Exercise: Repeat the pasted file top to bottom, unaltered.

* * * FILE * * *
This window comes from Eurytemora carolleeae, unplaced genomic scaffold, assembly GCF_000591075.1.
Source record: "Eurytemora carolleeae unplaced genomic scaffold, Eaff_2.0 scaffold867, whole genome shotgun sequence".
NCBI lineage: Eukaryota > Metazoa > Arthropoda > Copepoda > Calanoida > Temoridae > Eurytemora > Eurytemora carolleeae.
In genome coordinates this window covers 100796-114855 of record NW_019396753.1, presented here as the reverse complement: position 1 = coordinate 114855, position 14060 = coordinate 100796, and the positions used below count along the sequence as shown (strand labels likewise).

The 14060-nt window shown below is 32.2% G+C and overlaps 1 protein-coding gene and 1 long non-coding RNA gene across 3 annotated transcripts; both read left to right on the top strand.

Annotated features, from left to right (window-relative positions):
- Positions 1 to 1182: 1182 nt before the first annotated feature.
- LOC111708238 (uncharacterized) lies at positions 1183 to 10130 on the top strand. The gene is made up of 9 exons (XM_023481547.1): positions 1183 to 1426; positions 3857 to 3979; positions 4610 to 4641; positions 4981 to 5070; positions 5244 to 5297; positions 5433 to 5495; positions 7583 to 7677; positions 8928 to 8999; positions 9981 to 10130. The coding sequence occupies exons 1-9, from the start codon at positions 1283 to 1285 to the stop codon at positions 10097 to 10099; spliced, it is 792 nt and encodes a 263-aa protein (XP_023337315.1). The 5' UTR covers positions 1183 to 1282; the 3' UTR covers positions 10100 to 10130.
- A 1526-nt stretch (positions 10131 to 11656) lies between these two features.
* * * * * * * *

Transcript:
This window comes from Eurytemora carolleeae, unplaced genomic scaffold, assembly GCF_000591075.1.
Source record: "Eurytemora carolleeae unplaced genomic scaffold, Eaff_2.0 scaffold867, whole genome shotgun sequence".
NCBI lineage: Eukaryota > Metazoa > Arthropoda > Copepoda > Calanoida > Temoridae > Eurytemora > Eurytemora carolleeae.
In genome coordinates this window covers 100796-114855 of record NW_019396753.1, presented here as the reverse complement: position 1 = coordinate 114855, position 14060 = coordinate 100796, and the positions used below count along the sequence as shown (strand labels likewise).

The 14060-nt window shown below is 32.2% G+C and overlaps 1 protein-coding gene and 1 long non-coding RNA gene across 3 annotated transcripts; both read left to right on the top strand.

Annotated features, from left to right (window-relative positions):
- Positions 1 to 1182: 1182 nt before the first annotated feature.
- LOC111708238 (uncharacterized) lies at positions 1183 to 10130 on the top strand. The gene is made up of 9 exons (XM_023481547.1): positions 1183 to 1426; positions 3857 to 3979; positions 4610 to 4641; positions 4981 to 5070; positions 5244 to 5297; positions 5433 to 5495; positions 7583 to 7677; positions 8928 to 8999; positions 9981 to 10130. The coding sequence occupies exons 1-9, from the start codon at positions 1283 to 1285 to the stop codon at positions 10097 to 10099; spliced, it is 792 nt and encodes a 263-aa protein (XP_023337315.1). The 5' UTR covers positions 1183 to 1282; the 3' UTR covers positions 10100 to 10130.
- A 1526-nt stretch (positions 10131 to 11656) lies between these two features.